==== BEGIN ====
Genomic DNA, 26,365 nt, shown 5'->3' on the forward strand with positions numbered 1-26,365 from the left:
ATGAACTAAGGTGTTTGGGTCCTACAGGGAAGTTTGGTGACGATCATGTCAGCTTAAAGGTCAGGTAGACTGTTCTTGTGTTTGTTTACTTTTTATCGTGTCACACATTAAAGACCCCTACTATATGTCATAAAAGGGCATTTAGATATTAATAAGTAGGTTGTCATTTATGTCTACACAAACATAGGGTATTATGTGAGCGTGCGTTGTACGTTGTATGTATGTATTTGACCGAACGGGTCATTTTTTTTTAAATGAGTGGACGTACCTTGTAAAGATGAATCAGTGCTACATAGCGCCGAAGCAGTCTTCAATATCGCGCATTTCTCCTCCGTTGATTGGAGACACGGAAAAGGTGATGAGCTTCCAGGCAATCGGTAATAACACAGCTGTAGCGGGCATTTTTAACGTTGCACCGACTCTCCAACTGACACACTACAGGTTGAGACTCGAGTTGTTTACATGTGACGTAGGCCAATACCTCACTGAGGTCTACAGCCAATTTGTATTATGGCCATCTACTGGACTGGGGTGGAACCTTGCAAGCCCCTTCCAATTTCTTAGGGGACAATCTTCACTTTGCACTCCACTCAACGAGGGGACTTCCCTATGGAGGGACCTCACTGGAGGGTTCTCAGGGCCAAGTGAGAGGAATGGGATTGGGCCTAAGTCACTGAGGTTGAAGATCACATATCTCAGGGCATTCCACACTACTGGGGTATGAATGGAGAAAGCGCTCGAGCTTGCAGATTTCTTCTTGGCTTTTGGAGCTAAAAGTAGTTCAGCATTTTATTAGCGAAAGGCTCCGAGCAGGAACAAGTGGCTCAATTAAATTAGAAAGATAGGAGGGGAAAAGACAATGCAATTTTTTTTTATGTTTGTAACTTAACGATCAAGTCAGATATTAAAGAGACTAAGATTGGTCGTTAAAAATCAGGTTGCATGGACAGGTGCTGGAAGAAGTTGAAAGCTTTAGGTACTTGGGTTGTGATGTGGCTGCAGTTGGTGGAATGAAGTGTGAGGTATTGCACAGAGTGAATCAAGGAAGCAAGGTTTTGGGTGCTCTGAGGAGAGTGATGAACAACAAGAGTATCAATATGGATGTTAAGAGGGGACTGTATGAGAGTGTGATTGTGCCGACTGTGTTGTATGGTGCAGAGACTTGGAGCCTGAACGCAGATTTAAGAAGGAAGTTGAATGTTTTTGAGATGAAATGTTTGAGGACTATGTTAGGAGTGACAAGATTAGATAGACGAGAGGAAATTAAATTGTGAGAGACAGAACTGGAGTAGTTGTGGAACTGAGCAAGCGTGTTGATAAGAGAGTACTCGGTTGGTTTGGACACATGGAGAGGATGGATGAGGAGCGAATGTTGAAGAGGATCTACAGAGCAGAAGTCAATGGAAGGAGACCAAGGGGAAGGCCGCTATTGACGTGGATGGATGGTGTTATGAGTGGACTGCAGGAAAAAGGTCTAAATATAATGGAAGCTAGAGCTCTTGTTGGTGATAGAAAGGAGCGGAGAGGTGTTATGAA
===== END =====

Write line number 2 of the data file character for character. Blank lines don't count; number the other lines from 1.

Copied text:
ATGAACTAAGGTGTTTGGGTCCTACAGGGAAGTTTGGTGACGATCATGTCAGCTTAAAGGTCAGGTAGACTGTTCTTGTGTTTGTTTACTTTTTATCGTGTCACACATTAAAGACCCCTACTATATGTCATAAAAGGGCATTTAGATATTAATAAGTAGGTTGTCATTTATGTCTACACAAACATAGGGTATTATGTGAGCGTGCGTTGTACGTTGTATGTATGTATTTGACCGAACGGGTCATTTTTTTTTAAATGAGTGGACGTACCTTGTAAAGATGAATCAGTGCTACATAGCGCCGAAGCAGTCTTCAATATCGCGCATTTCTCCTCCGTTGATTGGAGACACGGAAAAGGTGATGAGCTTCCAGGCAATCGGTAATAACACAGCTGTAGCGGGCATTTTTAACGTTGCACCGACTCTCCAACTGACACACTACAGGTTGAGACTCGAGTTGTTTACATGTGACGTAGGCCAATACCTCACTGAGGTCTACAGCCAATTTGTATTATGGCCATCTACTGGACTGGGGTGGAACCTTGCAAGCCCCTTCCAATTTCTTAGGGGACAATCTTCACTTTGCACTCCACTCAACGAGGGGACTTCCCTATGGAGGGACCTCACTGGAGGGTTCTCAGGGCCAAGTGAGAGGAATGGGATTGGGCCTAAGTCACTGAGGTTGAAGATCACATATCTCAGGGCATTCCACACTACTGGGGTATGAATGGAGAAAGCGCTCGAGCTTGCAGATTTCTTCTTGGCTTTTGGAGCTAAAAGTAGTTCAGCATTTTATTAGCGAAAGGCTCCGAGCAGGAACAAGTGGCTCAATTAAATTAGAAAGATAGGAGGGGAAAAGACAATGCAATTTTTTTTTATGTTTGTAACTTAACGATCAAGTCAGATATTAAAGAGACTAAGATTGGTCGTTAAAAATCAGGTTGCATGGACAGGTGCTGGAAGAAGTTGAAAGCTTTAGGTACTTGGGTTGTGATGTGGCTGCAGTTGGTGGAATGAAGTGTGAGGTATTGCACAGAGTGAATCAAGGAAGCAAGGTTTTGGGTGCTCTGAGGAGAGTGATGAACAACAAGAGTATCAATATGGATGTTAAGAGGGGACTGTATGAGAGTGTGATTGTGCCGACTGTGTTGTATGGTGCAGAGACTTGGAGCCTGAACGCAGATTTAAGAAGGAAGTTGAATGTTTTTGAGATGAAATGTTTGAGGACTATGTTAGGAGTGACAAGATTAGATAGACGAGAGGAAATTAAATTGTGAGAGACAGAACTGGAGTAGTTGTGGAACTGAGCAAGCGTGTTGATAAGAGAGTACTCGGTTGGTTTGGACACATGGAGAGGATGGATGAGGAGCGAATGTTGAAGAGGATCTACAGAGCAGAAGTCAATGGAAGGAGACCAAGGGGAAGGCCGCTATTGACGTGGATGGATGGTGTTATGAGTGGACTGCAGGAAAAAGGTCTAAATATAATGGAAGCTAGAGCTCTTGTTGGTGATAGAAAGGAGCGGAGAGGTGTTATGAA